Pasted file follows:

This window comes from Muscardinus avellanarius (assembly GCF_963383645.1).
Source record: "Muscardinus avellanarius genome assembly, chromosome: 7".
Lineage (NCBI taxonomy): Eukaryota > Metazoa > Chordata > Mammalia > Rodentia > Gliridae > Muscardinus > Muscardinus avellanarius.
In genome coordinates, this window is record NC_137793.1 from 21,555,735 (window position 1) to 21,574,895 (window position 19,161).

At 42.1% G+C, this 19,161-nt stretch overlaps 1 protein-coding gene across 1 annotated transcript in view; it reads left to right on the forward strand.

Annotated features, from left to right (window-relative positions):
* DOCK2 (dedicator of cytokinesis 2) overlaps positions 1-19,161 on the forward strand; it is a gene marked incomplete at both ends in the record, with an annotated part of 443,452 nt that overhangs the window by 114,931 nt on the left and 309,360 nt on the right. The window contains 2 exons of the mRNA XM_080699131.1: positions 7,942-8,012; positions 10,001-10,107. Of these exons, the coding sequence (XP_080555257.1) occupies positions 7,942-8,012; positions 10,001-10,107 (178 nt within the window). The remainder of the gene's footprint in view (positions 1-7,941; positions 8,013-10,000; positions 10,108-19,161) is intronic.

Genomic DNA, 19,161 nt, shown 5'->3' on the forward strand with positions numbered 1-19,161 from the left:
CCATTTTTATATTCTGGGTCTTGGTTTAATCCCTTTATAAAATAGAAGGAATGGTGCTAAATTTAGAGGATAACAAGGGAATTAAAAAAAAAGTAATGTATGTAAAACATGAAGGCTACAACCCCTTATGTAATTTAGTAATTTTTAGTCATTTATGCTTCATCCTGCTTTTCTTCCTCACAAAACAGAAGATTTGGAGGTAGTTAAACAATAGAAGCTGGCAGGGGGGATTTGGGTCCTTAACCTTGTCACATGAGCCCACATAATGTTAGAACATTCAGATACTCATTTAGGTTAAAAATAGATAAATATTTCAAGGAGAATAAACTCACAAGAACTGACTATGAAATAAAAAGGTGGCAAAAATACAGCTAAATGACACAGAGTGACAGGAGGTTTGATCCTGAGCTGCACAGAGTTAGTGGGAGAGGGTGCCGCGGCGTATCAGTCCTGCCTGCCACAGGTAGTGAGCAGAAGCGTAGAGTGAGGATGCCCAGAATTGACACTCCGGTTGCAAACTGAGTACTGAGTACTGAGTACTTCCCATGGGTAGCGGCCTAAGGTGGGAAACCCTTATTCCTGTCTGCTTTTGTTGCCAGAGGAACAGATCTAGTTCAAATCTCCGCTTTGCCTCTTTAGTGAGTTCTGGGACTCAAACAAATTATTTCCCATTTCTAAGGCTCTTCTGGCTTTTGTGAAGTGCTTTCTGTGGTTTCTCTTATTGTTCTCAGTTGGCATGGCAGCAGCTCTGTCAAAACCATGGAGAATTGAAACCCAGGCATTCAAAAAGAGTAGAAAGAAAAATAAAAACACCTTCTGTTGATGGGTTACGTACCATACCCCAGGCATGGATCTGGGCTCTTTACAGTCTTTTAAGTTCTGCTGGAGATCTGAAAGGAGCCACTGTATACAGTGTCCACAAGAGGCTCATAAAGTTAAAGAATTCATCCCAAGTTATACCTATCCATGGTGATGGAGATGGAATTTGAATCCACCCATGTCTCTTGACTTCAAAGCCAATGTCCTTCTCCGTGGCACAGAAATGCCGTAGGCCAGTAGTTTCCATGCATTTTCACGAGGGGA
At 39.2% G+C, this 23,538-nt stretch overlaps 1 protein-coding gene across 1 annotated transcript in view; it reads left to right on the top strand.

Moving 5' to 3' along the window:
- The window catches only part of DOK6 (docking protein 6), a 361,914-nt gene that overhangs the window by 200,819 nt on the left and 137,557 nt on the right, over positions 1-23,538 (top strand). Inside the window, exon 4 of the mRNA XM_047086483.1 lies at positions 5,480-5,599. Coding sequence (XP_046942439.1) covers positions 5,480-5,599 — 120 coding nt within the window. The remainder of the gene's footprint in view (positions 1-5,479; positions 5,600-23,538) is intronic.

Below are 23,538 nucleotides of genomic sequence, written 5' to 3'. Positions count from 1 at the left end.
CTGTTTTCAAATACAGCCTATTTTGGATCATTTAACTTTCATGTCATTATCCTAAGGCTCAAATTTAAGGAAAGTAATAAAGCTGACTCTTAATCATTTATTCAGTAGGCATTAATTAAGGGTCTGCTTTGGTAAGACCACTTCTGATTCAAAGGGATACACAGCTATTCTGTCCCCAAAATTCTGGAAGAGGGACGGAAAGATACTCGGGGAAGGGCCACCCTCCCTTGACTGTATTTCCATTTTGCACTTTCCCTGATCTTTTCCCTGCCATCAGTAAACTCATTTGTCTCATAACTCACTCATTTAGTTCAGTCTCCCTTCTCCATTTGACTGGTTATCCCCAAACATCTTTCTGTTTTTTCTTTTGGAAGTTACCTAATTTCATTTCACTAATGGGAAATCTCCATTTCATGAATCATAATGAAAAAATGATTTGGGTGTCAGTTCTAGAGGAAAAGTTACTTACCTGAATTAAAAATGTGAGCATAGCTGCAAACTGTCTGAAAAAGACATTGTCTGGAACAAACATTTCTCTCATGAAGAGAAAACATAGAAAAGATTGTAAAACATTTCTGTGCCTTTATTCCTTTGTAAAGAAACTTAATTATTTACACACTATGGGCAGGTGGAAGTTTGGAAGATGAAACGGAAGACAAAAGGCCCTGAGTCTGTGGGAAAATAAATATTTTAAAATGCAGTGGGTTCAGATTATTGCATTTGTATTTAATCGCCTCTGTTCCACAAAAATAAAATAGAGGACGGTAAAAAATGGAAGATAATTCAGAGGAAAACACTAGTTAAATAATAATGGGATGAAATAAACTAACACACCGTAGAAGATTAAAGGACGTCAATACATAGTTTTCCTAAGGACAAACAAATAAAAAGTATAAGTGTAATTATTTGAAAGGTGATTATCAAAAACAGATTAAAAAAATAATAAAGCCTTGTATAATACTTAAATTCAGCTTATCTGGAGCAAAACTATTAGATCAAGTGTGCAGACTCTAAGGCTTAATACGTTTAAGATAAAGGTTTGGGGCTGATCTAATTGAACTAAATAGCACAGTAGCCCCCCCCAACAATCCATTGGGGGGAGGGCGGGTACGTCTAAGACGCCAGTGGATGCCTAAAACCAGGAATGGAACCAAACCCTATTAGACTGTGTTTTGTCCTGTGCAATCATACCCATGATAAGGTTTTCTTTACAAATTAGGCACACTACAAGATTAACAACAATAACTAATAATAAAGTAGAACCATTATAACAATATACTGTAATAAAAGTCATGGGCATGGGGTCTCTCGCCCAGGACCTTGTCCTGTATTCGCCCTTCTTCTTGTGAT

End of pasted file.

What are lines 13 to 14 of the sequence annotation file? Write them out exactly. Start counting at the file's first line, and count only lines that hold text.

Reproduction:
Below are 23,538 nucleotides of genomic sequence, written 5' to 3'. Positions count from 1 at the left end.
CTGTTTTCAAATACAGCCTATTTTGGATCATTTAACTTTCATGTCATTATCCTAAGGCTCAAATTTAAGGAAAGTAATAAAGCTGACTCTTAATCATTTATTCAGTAGGCATTAATTAAGGGTCTGCTTTGGTAAGACCACTTCTGATTCAAAGGGATACACAGCTATTCTGTCCCCAAAATTCTGGAAGAGGGACGGAAAGATACTCGGGGAAGGGCCACCCTCCCTTGACTGTATTTCCATTTTGCACTTTCCCTGATCTTTTCCCTGCCATCAGTAAACTCATTTGTCTCATAACTCACTCATTTAGTTCAGTCTCCCTTCTCCATTTGACTGGTTATCCCCAAACATCTTTCTGTTTTTTCTTTTGGAAGTTACCTAATTTCATTTCACTAATGGGAAATCTCCATTTCATGAATCATAATGAAAAAATGATTTGGGTGTCAGTTCTAGAGGAAAAGTTACTTACCTGAATTAAAAATGTGAGCATAGCTGCAAACTGTCTGAAAAAGACATTGTCTGGAACAAACATTTCTCTCATGAAGAGAAAACATAGAAAAGATTGTAAAACATTTCTGTGCCTTTATTCCTTTGTAAAGAAACTTAATTATTTACACACTATGGGCAGGTGGAAGTTTGGAAGATGAAACGGAAGACAAAAGGCCCTGAGTCTGTGGGAAAATAAATATTTTAAAATGCAGTGGGTTCAGATTATTGCATTTGTATTTAATCGCCTCTGTTCCACAAAAATAAAATAGAGGACGGTAAAAAATGGAAGATAATTCAGAGGAAAACACTAGTTAAATAATAATGGGATGAAATAAACTAACACACCGTAGAAGATTAAAGGACGTCAATACATAGTTTTCCTAAGGACAAACAAATAAAAAGTATAAGTGTAATTATTTGAAAGGTGATTATCAAAAACAGATTAAAAAAATAATAAAGCCTTGTATAATACTTAAATTCAGCTTATCTGGAGCAAAACTATTAGATCAAGTGTGCAGACTCTAAGGCTTAATACGTTTAAGATAAAGGTTTGGGGCTGATCTAATTGAACTAAATAGCACAGTAGCCCCCCCCAACAATCCATTGGGGGGAGGGCGGGTACGTCTAAGACGCCAGTGGATGCCTAAAACCAGGAATGGAACCAAACCCTATTAGACTGTGTTTTGTCCTGTGCAATCATACCCATGATAAGGTTTTCTTTACAAATTAGGCACACTACAAGATTAACAACAATAACTAATAATAAAGTAGAACCATTATAACAATATACTGTAATAAAAGTCATGGGCATGGGGTCTCTCGCCCAGGACCTTGTCCTGTATTCGCCCTTCTTCTTGTGAT